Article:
The Rules of War Are for Us, Not Them

The Do's and Don'ts of War

The Rules of War Are for Us, Not Them

The Do's and Don'ts of War

The Rules of War Are for Us, Not Them
Military analysis.
Jan. 31 2002 2:38 PM

The Do's and Don'ts of War

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Hullo Again Scott,

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I gather you and I have switched from a positive discussion about how to legally classify the detainees held at Guantanamo to a normative discussion about how some not-yet-invented corpus of international law might classify them.

I have to tell you I'm loath to shelve the pragmatic discussion about how to classify the 158 detainees, and here's why: 1) The military needs a coherent, existing, internationally accepted set of procedures for how to treat the detainees, and it needs it two weeks ago (it also has one—the Geneva Convention); 2) as signatories to the Geneva Convention, we are bound by the convention's presumption that the detainees are POWs until a legal determination otherwise can be made on the merits; 3) I can't for the life of me fathom what else we might want to do to the detainees—starve them, poke their eyes out, torture them for the sheer vengeful joy of it—other than accord them basic POW privileges. Charles Krauthammer recently pointed out that we must reserve the right to interrogate/torture them, but the need to obtain military secrets from terrorists is no more compelling than the need to interrogate lawful combatants. And under the Geneva Convention, we can still interrogate; we simply have consequences to face. 4) (And this point's been made eloquently by Colin Powell, half of every op-ed page, and a good many "Fray" posters.) We must abide by the existing, nontheoretical Geneva Convention because we want the enemy to do the same. Pretextual or not, one of the original stated reasons behind the kidnapping of reporter Daniel Pearl was the treatment of Pakistani detainees at Guantanamo. I'm not arguing that Pearl wouldn't have been kidnapped otherwise. I am saying that the mere appearance of even debating whether accepted norms of international law should apply is disastrous: If the world thinks we have declined to abide by the existing rules of war, the world assumes all bets are off. Our soldiers, if captured, are dead.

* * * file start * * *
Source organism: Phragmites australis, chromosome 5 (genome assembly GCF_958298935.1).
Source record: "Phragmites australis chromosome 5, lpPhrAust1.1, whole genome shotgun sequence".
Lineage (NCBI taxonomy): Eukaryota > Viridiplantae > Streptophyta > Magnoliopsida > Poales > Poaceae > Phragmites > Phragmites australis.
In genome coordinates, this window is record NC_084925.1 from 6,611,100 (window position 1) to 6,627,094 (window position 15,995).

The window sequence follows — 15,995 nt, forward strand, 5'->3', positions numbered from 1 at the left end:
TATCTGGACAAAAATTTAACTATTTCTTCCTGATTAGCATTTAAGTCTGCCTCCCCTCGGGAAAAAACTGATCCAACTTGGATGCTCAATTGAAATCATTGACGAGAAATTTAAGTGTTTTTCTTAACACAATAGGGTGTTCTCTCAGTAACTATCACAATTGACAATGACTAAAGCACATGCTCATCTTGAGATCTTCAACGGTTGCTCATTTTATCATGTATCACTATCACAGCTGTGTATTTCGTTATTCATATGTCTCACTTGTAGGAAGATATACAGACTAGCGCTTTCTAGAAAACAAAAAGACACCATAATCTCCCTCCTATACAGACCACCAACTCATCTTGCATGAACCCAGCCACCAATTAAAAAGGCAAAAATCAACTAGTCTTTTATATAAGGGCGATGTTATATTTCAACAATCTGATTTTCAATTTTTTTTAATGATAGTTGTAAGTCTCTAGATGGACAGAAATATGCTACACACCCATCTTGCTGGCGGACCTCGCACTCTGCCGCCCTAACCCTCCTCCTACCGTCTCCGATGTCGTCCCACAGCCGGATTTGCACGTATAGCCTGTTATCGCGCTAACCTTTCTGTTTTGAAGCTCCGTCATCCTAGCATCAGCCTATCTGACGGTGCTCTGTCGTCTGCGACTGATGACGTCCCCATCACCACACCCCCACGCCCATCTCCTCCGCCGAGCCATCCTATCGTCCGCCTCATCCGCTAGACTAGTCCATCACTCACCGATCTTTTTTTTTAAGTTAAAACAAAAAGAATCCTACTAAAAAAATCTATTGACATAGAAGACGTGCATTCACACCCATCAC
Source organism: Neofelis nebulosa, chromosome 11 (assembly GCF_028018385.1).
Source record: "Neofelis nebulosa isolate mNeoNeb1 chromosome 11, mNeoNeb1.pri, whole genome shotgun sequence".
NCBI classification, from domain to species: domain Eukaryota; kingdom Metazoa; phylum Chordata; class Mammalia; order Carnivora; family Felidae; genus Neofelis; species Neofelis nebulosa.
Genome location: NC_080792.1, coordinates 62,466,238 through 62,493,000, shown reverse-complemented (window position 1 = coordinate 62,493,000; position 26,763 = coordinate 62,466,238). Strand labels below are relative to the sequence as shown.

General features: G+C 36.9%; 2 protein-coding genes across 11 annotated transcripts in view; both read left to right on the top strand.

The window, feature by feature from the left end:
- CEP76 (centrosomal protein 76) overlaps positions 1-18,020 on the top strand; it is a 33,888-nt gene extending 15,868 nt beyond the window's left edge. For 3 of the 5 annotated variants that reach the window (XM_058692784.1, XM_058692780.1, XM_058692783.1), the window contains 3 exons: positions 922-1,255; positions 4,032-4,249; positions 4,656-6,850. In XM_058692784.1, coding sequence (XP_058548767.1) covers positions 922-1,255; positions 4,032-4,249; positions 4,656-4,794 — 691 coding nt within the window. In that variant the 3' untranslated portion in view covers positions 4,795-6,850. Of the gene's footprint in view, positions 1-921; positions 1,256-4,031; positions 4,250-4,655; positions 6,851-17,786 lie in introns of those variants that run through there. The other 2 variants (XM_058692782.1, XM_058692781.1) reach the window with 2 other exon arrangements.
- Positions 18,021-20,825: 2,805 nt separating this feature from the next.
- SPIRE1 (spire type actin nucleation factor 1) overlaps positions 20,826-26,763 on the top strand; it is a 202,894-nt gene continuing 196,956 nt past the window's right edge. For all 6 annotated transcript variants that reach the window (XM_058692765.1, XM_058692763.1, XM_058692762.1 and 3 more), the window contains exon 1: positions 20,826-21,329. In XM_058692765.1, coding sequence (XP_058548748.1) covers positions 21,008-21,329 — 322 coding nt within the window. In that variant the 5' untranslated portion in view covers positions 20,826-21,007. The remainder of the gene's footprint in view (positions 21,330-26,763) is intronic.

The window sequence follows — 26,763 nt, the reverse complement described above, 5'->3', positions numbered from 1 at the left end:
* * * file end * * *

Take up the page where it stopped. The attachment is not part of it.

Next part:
I guess I am therefore saying, in response to your purely theoretical point, that even if we could cook up some more apt, post-Sept.-11 rules of warfare, the reason the Geneva Convention should still apply is that it is accepted as a pretty universal baseline. Even crazy-violent Somali warlords respected these basic norms enough to give POW status to the downed American pilot they captured in 1993.

This leads back to your main premise, with which I must continue to disagree. The evidence that the rules of war exist primarily to protect civilians just isn't there. The fact that one of the four Geneva Conventions of 1949 expressly protects civilians or that all four of the conventions mention them doesn't signal that the protection of noncombatants is the primary or driving goal of the conventions or a basis for distinguishing "just" warriors from the unjust ones. To read that out of the other three conventions—which seek to regulate treatment of "the Wounded and Sick in Armed Forces in the Field," "the Wounded, Sick and Shipwrecked Members of Armed Forces at Sea," and the "Treatment of Prisoners of War"—is kind of like reading the Second Amendment and then saying the entire U.S. Constitution exists only to protect the right to own guns.

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And I won't be able to look myself in the mirror for making a legislative history argument—although it might win me that coveted clerkship with Justice Scalia—but the original purpose of humanitarian law in wartime was to protect the wounded and sick combatants. This is what animated Henri Dunant and led to the drafting of the first Geneva Convention in 1864. Why? Because it makes no moral sense to gratuitously punish the wounded and the captured, who can no longer harm you. You can certainly advance the argument that what distinguishes legal combatants from illegal ones is whether or not they target civilians. But I don't think you can support your point with the Geneva Convention.

I am not against protecting civilians. I am not for, as you say, "reverting to Dresden" (although I maintain that so long as any civilian is targeted by the U.S. military, your definition denies our soldiers POW status). I am arguing that the rules of warfare must be broader and more generous than your stated purpose: They must ensure that every aspect of warfare achieves at least some basic respect for humanity, writ large. The way in which terrorists target civilians reveals their wholesale lack of humanity. But the rules of war principally exist to ensure that regardless of what we are faced with, we retain ours.

Yours,
Dahlia

Scott Shuger is a Slate senior writer who spent five years in the U.S. Navy and served overseas as an intelligence officer. Dahlia Lithwick writes about legal affairs for Slate.